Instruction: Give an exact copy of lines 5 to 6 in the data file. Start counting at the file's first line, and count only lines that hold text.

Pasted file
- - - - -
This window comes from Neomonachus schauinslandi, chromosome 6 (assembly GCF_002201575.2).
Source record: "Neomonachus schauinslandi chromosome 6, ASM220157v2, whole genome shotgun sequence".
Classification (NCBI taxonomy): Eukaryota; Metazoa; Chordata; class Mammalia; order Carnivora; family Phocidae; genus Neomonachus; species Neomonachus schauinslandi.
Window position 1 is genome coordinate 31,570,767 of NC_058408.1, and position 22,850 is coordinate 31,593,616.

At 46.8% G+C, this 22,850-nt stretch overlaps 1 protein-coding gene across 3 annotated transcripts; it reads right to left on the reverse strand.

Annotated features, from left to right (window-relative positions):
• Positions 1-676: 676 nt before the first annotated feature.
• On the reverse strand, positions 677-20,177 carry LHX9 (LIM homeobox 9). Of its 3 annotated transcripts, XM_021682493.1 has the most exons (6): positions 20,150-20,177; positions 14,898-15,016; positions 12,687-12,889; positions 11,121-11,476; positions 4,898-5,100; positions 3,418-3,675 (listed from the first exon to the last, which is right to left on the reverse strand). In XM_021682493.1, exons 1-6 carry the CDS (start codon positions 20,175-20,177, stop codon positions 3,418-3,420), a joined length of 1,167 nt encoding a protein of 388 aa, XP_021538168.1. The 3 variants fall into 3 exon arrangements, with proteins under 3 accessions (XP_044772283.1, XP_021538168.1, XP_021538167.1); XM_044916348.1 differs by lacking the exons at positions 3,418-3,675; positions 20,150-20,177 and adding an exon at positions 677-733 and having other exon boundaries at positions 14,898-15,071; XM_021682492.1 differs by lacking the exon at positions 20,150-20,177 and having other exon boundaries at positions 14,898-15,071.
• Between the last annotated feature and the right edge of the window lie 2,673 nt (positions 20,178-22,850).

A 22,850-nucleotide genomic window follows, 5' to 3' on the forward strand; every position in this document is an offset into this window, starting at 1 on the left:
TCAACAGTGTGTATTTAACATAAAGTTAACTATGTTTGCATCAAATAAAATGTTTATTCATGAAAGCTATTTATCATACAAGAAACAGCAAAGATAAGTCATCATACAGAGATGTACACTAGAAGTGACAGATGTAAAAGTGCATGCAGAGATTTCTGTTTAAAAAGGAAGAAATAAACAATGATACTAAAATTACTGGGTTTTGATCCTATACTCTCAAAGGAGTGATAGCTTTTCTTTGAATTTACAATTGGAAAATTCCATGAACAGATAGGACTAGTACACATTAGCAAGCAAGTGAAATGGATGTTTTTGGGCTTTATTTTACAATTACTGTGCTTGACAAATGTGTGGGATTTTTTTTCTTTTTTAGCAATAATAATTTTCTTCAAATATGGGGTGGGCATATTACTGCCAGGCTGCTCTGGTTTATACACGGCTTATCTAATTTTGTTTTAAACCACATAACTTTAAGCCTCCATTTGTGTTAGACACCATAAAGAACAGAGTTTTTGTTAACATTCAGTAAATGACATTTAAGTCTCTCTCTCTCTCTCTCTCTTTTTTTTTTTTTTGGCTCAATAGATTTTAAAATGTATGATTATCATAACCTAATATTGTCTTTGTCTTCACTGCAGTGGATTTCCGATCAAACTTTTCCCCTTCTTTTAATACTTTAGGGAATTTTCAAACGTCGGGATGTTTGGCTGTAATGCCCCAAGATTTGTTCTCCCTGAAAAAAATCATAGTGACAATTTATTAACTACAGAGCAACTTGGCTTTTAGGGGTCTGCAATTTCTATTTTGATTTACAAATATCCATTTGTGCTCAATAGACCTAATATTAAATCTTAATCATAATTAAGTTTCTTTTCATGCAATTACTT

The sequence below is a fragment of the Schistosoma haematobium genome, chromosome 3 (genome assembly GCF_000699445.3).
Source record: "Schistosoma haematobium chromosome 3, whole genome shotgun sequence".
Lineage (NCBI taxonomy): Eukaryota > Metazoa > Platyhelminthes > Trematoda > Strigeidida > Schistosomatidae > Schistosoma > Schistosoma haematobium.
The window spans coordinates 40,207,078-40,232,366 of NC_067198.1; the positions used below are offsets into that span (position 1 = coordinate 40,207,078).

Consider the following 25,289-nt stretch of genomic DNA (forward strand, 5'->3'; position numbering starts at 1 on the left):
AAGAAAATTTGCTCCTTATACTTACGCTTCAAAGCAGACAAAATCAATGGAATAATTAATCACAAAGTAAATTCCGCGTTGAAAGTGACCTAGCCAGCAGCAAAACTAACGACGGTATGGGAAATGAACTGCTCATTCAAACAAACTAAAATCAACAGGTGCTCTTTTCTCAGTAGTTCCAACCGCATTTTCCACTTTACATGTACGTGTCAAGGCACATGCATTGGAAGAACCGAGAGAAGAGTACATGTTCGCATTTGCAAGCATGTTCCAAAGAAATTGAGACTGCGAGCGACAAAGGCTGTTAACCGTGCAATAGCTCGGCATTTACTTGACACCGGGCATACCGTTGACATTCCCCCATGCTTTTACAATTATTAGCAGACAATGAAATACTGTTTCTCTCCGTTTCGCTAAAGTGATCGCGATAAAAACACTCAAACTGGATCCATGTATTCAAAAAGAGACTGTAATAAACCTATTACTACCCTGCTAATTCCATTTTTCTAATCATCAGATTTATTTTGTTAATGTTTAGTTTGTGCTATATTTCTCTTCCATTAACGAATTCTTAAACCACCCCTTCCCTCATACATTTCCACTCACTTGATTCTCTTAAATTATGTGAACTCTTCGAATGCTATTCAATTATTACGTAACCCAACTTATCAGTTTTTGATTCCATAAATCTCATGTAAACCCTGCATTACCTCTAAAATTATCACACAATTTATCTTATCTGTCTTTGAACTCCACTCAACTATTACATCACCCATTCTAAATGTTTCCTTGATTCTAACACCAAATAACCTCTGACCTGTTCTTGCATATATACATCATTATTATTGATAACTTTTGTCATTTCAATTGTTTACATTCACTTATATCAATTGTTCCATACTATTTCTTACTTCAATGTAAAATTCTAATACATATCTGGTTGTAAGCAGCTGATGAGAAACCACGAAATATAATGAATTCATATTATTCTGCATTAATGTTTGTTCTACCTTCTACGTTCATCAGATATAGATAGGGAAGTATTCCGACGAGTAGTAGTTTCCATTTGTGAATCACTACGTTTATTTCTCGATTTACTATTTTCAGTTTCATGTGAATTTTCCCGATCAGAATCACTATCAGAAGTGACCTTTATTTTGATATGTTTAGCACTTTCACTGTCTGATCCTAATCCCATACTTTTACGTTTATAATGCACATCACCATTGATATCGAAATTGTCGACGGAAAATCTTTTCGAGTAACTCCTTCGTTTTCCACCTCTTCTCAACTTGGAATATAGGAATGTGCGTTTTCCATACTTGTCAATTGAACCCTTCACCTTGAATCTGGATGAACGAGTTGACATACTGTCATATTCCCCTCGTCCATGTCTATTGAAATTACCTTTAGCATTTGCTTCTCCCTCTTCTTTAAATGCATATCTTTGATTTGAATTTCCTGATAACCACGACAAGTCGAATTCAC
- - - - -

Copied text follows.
At 46.8% G+C, this 22,850-nt stretch overlaps 1 protein-coding gene across 3 annotated transcripts; it reads right to left on the reverse strand.

Annotated features, from left to right (window-relative positions):